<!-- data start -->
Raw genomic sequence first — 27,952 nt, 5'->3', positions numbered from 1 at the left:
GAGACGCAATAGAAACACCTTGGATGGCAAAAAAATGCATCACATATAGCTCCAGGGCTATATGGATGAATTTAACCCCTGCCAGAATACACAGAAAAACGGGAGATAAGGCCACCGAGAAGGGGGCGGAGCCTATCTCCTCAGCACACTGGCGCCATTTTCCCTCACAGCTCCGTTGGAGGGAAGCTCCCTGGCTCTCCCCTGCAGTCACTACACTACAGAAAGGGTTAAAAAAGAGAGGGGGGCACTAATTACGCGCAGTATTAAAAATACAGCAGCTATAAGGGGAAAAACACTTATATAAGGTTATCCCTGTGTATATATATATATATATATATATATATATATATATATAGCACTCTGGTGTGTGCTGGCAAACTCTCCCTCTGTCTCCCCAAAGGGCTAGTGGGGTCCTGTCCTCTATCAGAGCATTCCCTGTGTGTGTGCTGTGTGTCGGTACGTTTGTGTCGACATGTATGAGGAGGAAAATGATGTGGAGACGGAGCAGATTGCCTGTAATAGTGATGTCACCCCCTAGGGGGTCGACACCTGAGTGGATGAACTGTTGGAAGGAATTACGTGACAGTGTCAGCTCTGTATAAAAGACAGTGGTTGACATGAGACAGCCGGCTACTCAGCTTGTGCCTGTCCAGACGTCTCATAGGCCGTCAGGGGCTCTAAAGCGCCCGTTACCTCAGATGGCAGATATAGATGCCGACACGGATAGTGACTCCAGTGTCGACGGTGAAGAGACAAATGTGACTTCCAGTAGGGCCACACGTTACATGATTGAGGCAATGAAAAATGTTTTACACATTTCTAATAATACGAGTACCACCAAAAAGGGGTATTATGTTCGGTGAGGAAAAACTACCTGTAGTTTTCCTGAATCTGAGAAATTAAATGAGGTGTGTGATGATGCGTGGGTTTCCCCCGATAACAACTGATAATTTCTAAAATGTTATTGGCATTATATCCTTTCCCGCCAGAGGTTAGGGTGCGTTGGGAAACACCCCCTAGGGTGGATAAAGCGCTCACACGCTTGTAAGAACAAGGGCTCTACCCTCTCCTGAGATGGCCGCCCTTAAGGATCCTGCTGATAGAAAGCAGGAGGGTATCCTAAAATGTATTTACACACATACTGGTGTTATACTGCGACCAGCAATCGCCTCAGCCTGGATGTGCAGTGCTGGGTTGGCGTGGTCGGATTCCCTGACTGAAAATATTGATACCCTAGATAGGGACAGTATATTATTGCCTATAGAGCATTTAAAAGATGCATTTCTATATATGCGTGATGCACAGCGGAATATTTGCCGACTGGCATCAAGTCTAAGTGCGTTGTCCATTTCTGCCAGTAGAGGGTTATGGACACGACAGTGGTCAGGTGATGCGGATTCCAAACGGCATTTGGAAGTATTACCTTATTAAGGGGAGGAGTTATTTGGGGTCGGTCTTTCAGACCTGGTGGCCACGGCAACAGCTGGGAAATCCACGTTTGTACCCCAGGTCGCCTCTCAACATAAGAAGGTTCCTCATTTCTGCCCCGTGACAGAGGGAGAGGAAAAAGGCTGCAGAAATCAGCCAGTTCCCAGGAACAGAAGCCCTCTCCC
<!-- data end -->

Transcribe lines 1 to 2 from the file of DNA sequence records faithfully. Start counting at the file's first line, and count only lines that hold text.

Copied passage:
Raw genomic sequence first — 27,952 nt, 5'->3', positions numbered from 1 at the left:
GAGACGCAATAGAAACACCTTGGATGGCAAAAAAATGCATCACATATAGCTCCAGGGCTATATGGATGAATTTAACCCCTGCCAGAATACACAGAAAAACGGGAGATAAGGCCACCGAGAAGGGGGCGGAGCCTATCTCCTCAGCACACTGGCGCCATTTTCCCTCACAGCTCCGTTGGAGGGAAGCTCCCTGGCTCTCCCCTGCAGTCACTACACTACAGAAAGGGTTAAAAAAGAGAGGGGGGCACTAATTACGCGCAGTATTAAAAATACAGCAGCTATAAGGGGAAAAACACTTATATAAGGTTATCCCTGTGTATATATATATATATATATATATATATATATATATATAGCACTCTGGTGTGTGCTGGCAAACTCTCCCTCTGTCTCCCCAAAGGGCTAGTGGGGTCCTGTCCTCTATCAGAGCATTCCCTGTGTGTGTGCTGTGTGTCGGTACGTTTGTGTCGACATGTATGAGGAGGAAAATGATGTGGAGACGGAGCAGATTGCCTGTAATAGTGATGTCACCCCCTAGGGGGTCGACACCTGAGTGGATGAACTGTTGGAAGGAATTACGTGACAGTGTCAGCTCTGTATAAAAGACAGTGGTTGACATGAGACAGCCGGCTACTCAGCTTGTGCCTGTCCAGACGTCTCATAGGCCGTCAGGGGCTCTAAAGCGCCCGTTACCTCAGATGGCAGATATAGATGCCGACACGGATAGTGACTCCAGTGTCGACGGTGAAGAGACAAATGTGACTTCCAGTAGGGCCACACGTTACATGATTGAGGCAATGAAAAATGTTTTACACATTTCTAATAATACGAGTACCACCAAAAAGGGGTATTATGTTCGGTGAGGAAAAACTACCTGTAGTTTTCCTGAATCTGAGAAATTAAATGAGGTGTGTGATGATGCGTGGGTTTCCCCCGATAACAACTGATAATTTCTAAAATGTTATTGGCATTATATCCTTTCCCGCCAGAGGTTAGGGTGCGTTGGGAAACACCCCCTAGGGTGGATAAAGCGCTCACACGCTTGTAAGAACAAGGGCTCTACCCTCTCCTGAGATGGCCGCCCTTAAGGATCCTGCTGATAGAAAGCAGGAGGGTATCCTAAAATGTATTTACACACATACTGGTGTTATACTGCGACCAGCAATCGCCTCAGCCTGGATGTGCAGTGCTGGGTTGGCGTGGTCGGATTCCCTGACTGAAAATATTGATACCCTAGATAGGGACAGTATATTATTGCCTATAGAGCATTTAAAAGATGCATTTCTATATATGCGTGATGCACAGCGGAATATTTGCCGACTGGCATCAAGTCTAAGTGCGTTGTCCATTTCTGCCAGTAGAGGGTTATGGACACGACAGTGGTCAGGTGATGCGGATTCCAAACGGCATTTGGAAGTATTACCTTATTAAGGGGAGGAGTTATTTGGGGTCGGTCTTTCAGACCTGGTGGCCACGGCAACAGCTGGGAAATCCACGTTTGTACCCCAGGTCGCCTCTCAACATAAGAAGGTTCCTCATTTCTGCCCCGTGACAGAGGGAGAGGAAAAAGGCTGCAGAAATCAGCCAGTTCCCAGGAACAGAAGCCCTCTCCC